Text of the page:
There’s always something happening in the center (C’e’ sempre qualcosa in centro)


There’s always something happening in the center (C’e’ sempre qualcosa in centro)

Monday, October 3rd, 2016

I’m trying a new feature of my blog (with the help of the ever-patient Monica). I’m writing in both English and Italian. I’m sure that you’ll have no trouble telling which is which:-).

Sto cercando di dare un nuovo taglio al mio blog (con l’aiuto della sempre paziente Monica). Scriverò sia in inglese che in italiano. Sono certo che non avrete problemi a dire quale lingua sia quale. 😉

While it’s true that there is always a lot of activity in the center of Bologna, this is especially true on weekends. Some of the principle streets are closed to all kinds of motor vehicles so they are full of pedestrians and bicycles. Sometimes it seems like a big party every weekend. I especially like to go there on a Sunday, when I usually have little else to do just to see if there’s anything new and I’m rarely disappointed.

Sebbene sia vero che ci sono sempre molte attività in centro a Bologna, questo e’ specialmente vero nei weekend. Alcune delle strade principali sono chiuse a tutti i veicoli a motore, quindi sono piene di pedoni e biciclette. A volte sembra che ci sia un grande party ogni fine settimana. In particolare mi piace andarci di domenica, quando ho poco altro da fare, solo per vedere se ci sia qualcosa di nuovo e raramente resto deluso.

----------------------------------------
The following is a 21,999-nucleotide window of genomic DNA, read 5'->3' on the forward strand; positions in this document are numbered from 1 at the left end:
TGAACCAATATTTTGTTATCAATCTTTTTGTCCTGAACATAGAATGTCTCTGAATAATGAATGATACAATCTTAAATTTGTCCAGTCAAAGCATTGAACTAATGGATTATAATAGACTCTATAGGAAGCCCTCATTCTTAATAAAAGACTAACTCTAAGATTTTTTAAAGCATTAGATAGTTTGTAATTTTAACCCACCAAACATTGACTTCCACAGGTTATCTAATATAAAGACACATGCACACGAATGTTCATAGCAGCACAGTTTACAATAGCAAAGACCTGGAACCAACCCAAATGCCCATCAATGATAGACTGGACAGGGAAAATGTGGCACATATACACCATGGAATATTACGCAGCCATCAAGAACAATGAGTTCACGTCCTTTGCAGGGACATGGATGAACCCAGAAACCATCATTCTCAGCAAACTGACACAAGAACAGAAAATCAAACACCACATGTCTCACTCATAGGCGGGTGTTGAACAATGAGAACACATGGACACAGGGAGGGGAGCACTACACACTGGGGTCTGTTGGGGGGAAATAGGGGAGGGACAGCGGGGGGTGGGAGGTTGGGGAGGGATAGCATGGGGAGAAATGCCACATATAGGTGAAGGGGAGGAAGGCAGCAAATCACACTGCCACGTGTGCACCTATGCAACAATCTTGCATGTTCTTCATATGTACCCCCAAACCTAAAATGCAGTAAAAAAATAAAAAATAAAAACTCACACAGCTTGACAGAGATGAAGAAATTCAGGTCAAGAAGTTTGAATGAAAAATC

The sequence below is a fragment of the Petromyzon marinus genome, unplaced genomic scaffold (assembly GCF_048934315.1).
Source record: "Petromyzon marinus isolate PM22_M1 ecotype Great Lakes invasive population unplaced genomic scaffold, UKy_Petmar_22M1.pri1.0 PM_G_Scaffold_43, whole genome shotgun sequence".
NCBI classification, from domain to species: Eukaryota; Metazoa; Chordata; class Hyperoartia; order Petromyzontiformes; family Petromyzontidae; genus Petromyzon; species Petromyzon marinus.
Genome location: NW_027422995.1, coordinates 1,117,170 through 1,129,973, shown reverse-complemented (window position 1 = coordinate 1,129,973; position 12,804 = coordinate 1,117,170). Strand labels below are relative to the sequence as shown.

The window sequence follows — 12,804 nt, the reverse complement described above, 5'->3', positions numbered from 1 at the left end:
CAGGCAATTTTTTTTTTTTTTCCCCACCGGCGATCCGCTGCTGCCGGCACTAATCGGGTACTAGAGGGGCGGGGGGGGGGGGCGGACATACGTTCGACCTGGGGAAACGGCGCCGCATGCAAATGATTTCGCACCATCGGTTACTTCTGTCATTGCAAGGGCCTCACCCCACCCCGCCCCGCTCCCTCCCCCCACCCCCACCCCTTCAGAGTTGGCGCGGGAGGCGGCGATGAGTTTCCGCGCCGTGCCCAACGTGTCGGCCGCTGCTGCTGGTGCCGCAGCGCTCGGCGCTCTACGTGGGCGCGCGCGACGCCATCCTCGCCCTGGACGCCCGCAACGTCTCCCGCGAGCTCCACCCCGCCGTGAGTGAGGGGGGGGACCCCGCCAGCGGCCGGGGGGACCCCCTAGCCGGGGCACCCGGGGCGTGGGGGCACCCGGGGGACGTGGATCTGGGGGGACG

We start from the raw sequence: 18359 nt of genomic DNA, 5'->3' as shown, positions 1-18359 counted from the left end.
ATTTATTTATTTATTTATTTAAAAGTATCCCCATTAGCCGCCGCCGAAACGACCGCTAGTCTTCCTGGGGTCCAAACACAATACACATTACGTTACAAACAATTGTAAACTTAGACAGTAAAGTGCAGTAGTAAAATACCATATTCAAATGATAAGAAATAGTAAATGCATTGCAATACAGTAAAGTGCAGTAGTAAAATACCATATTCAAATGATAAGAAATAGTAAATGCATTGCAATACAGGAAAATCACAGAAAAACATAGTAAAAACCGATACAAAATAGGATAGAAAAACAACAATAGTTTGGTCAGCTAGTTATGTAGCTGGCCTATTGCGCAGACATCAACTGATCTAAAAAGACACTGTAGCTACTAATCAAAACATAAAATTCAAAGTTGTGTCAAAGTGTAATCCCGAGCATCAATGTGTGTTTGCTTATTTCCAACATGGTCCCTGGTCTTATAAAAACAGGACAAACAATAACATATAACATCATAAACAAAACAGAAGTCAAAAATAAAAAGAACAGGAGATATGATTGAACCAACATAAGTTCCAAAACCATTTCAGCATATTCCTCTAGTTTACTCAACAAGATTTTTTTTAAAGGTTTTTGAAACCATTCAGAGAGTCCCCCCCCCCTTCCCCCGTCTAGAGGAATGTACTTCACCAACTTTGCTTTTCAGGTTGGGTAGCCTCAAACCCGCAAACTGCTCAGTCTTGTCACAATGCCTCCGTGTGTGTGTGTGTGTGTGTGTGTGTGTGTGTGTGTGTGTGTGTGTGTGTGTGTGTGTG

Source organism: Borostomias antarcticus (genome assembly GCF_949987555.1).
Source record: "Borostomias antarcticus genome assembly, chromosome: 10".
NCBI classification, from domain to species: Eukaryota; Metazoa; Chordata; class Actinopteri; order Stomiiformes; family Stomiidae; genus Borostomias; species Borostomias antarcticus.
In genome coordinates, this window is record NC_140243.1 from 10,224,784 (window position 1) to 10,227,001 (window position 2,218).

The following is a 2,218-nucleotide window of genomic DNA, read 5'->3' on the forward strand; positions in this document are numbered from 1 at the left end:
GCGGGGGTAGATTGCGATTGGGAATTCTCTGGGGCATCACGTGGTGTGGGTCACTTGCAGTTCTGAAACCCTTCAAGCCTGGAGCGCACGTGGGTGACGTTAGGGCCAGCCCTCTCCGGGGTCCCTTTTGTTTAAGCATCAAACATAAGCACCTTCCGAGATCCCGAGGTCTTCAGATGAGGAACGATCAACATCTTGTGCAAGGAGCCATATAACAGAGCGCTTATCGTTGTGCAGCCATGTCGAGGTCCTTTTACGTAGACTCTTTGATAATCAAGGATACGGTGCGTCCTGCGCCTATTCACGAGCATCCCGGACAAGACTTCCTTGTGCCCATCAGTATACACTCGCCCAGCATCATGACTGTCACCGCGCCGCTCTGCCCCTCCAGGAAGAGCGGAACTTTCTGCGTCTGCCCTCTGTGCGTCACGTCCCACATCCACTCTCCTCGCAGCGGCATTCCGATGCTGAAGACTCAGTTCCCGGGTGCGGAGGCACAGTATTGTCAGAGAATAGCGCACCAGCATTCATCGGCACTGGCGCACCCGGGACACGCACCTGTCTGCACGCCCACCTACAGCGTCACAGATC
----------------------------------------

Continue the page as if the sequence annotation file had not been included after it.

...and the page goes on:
The first thing I came upon was a demonstration of dances. At the time it was a school of tango. I really had never seen tango up close so this was quite something. First there was only one couple: instructors from the school. The steps for both sexes are quite precise, elegant and even sensual. Then there came students from the school, often of a “certain age”. While not as accomplished as the instructor they were all pretty good and clearly enjoyed themselves.

La prima cosa in cui mi sono imbattuto è stata un’esibizione di ballo. Questa volta si trattava di una scuola di tango. Non avevo mai visto il tango da vicino e quindi è stato un gran spettacolo. All’inizio c’era solo una coppia: maestri di ballo della scuola. I passi per entrambi i sessi sono molto precisi, eleganti e persino sensuali. Poi ci sono stati gli studenti della scuola, spesso di una “certa eta'”.  Sebbene non così abili come i maestri erano abbastanza bravi e chiaramente si divertivano.

The teachers (i maestri)

The teachers (i maestri)

The students (gli studenti)

The students (gli studenti)

I continued wandering around and at the intersection of two small streets found a Dixieland Jazz Band in full costume. Not only that but there were other dancers, some also in costume dancing in the “swing” style of the 40’s. One woman especially looked as though she could have just stepped out of the pages of a magazine of that era.

Ho continuato a vagare e all’incrocio di due piccole strade ho trovato una Dixieland Jazz Band in costume. Non solo, ma c’erano anche altri ballerini, alcuni ugualmente in costume, che ballavano lo “swing” dagli anni Quaranta. Una donna in particolare sembrava essere appena uscita da una rivista di quell’epoca.

Dixieland and dancers (Dixieland e i ballarini)

Dixieland and dancers (Dixieland e i ballarini)

In period costume (in cosume d'epocha)

In period costume (in cosume d’epocha)

To make it more of a circus there was also a juggler. I arrived a little late but he obviously had continued juggling three balls while taking off most of his clothes. He was really very good and went on to juggle up to 5 balls at a time. As any good street juggler does, he also involved members of the crowd.